🎯 1 year into Strategy Breakdowns

5 things on my mind

Read time: 9 minutes 18 seconds

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I made my first dollar online through something called Real World Trading (”RWT”).

In any video game with a player-driven economy (i.e. where players can interact by buying, selling, and trading virtual assets), there will always be underground markets for selling in-game currency / items / services for real USD.

I was hooked on RuneScape through my teenage years.

Somewhere along the way, I stumbled upon a RWT forum. I realised that I could sell my in-game gold for USD, then use that money to pay for my RuneScape membership.

From that point onwards, the metagame I was playing changed entirely.

It was no longer about skilling, questing, or PKing for the sake of it.

The game became about ‘farming’. Albeit fairly grey-hat, in many ways it was a far more exciting and 3-dimensional challenge.

→ I’d create a small army of bot accounts to farm gold simultaneously.

→ I’d use a remote screen controller on my jailbroken iPod Touch to check on the bot farm at school.

→ I’d coordinate with friends to manage the bot farm and run the RWT ‘store’.

Note: The real-world value of the gold I was accumulating was nothing remarkable, but it was enough to keep me hooked on the metagame:

  • Selling some of it to pay for RuneScape membership (main and bot accounts)

  • Reinvesting into in-game items to improve the bot farm

  • Buying other video games

The great irony was that most of the profits weren’t sold for USD - they were just funnelled back into my main account… to buy the best items for skilling, questing and PKing.

I was less addicted to making real money than playing the ‘game’ itself; hanging out with internet buddies, continuously improving the operation, and finding creative ways to scale.

Why am I telling you all this?

It’s not to say ‘I was destined to build an online business from a young age’. (yawn)

Sure, you can distill some parallels around creating leverage, capital allocation, system design etc.

But I actually think there are a few lessons I learnt at the time, that today, manifest in peculiar but undeniable ways.


It was only fun because I was playing with other people. IRL friends, in-game friends, RWT customers, etc.

Although it was a dopamine rush to tick off milestones (skill levels, quests, fancy items), that was always short-lived. The only perennial objective was to keep on playing and improving. To enjoy the journey, not the destination.

Creativity ⇔ Strategy

If you give 10 players 100 hours to generate as much gold as possible, you’d get 10 different strategies.

→ Some would focus on a single skill, unlock new opportunities for gold generation by speed-running their way to level 30 at that skill, and exploiting the opportunity advantage.

→ Others would take the bootstrapped merchant approach - chop trees to generate seed capital, then buy, sell, trade, flip their way from there.

→ With a RWT information advantage, one might even buy $’000s of in-game currency, flip some expensive items, cash out the initial investment, then keep the profits in-game.

How much each player made is far less interesting than the creativity behind each individual approach. Same starting point, same objective, even playing field → different outcomes, based on the strategy of the player.

What I fundamentally enjoyed about the ‘game’ I was playing then, are the same things I enjoy about the one I am playing now with Strategy Breakdowns:

  • Community interaction is what makes it fun.

  • Improving at your own self-defined meta-game is the only objective.

  • Good strategy is creativity. That’s why it’s fun to analyse, read, and craft.

As of today I am exactly 1 year into Strategy Breakdowns.

Here are 5 things on my mind right now.

1 year into Strategy Breakdowns

I spent days tossing up what type of article I wanted this to be. Direct follow-up to my 6-month reflection? Note to future / past self? Business / financial focus? Forward-looking strategy?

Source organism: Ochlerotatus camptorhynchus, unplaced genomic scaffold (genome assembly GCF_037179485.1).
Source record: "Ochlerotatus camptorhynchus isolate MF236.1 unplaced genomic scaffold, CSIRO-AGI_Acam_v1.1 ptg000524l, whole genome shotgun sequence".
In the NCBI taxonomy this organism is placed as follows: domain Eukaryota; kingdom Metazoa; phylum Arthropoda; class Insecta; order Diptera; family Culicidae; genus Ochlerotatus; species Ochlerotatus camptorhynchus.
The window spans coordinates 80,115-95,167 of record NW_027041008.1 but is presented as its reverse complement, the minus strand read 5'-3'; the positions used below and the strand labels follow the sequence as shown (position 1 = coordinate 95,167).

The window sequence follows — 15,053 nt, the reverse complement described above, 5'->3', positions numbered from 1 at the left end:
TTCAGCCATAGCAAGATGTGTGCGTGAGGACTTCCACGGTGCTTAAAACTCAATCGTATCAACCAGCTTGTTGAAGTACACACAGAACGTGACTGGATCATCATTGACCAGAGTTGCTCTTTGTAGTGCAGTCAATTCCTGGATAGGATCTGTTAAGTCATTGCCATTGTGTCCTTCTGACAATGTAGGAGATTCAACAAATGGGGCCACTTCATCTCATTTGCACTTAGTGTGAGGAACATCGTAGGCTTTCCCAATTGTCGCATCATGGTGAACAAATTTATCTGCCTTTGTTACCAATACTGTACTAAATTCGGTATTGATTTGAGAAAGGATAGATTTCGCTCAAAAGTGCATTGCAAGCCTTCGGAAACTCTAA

Through the process of brainstorming, outlining, drafting, editing, pivoting, rewriting, and pausing, I had a lightbulb moment:

→ Some of my best ideas are in my journal. They represent thoughts at a point in time. They are honest and weren’t written for the purpose of sharing.

Rather than manufacturing a reflection, why not use some of those ideas to tell the story of this year as it actually happened?

So, the rest of this article is a few elaborations on ideas extracted from journal entries, that for some reason or another are still resonant today.

No filter. No pressure. No structure. No motive.

Just a handful of dated yet lasting musings from Year 1 of a humble attempt to do great work.

1. “Your business is a perfect reflection of you”

17th October 2023: Pete and Noah from The Neuron visited Sydney for Pete’s talk at SXSW, and I was nearing the point of convincing myself to quit my dream job to build Strategy Breakdowns full-time.

This is something Pete said to me that I didn’t quite appreciate at the time. But now I see it in every decision I make.

It is neither a good thing nor a bad thing. It is unavoidable. The more you try to avoid it, the more you perpetuate it.

Enjoying some Haidilao Hot Pot with Pete and Noah, after a full day of geeking out on newsletters, AI, and indie internet businesses.

What are your personal priorities? happiness? learning? teaching? quality? creativity? brand? craft? taste? uniqueness? speed? growth? status? money?

Whatever they are, and whatever tradeoffs you make to achieve them, they will always end up perfectly reflected in what you build.

“What do I want the business to be at the end of Year 2?” is an interesting question, but if you really want to affect change, then you need the humility to change yourself first. The question to start with is “Who do I want to be at the end of Year 2?”

2. “You can do anything, but not everything”

28th February 2024: I asked some friends for advice when I realised I was 2 months into being full-time, and despite doing way more, I wasn’t shipping way more than before.

This quote is a famous idea coined by David Allen, creator of the Getting Things Done (“GTD”) productivity system.

6 months ago, when I quit my job to work on Strategy Breakdowns full-time, I naively expected to have ample time for core BAU work, PLUS any side-quest that tickled my interest.

What ended up happening was 2 things:

Firstly, a realisation that doing an excellent job of any BAU task required spending significantly more time than anticipated.

I love Morning Brew’s mental model for framing the core JTBD for a newsletter business - writing content, growing the audience, and selling ads/products/services (i.e. ‘Write, Grow, Sell’).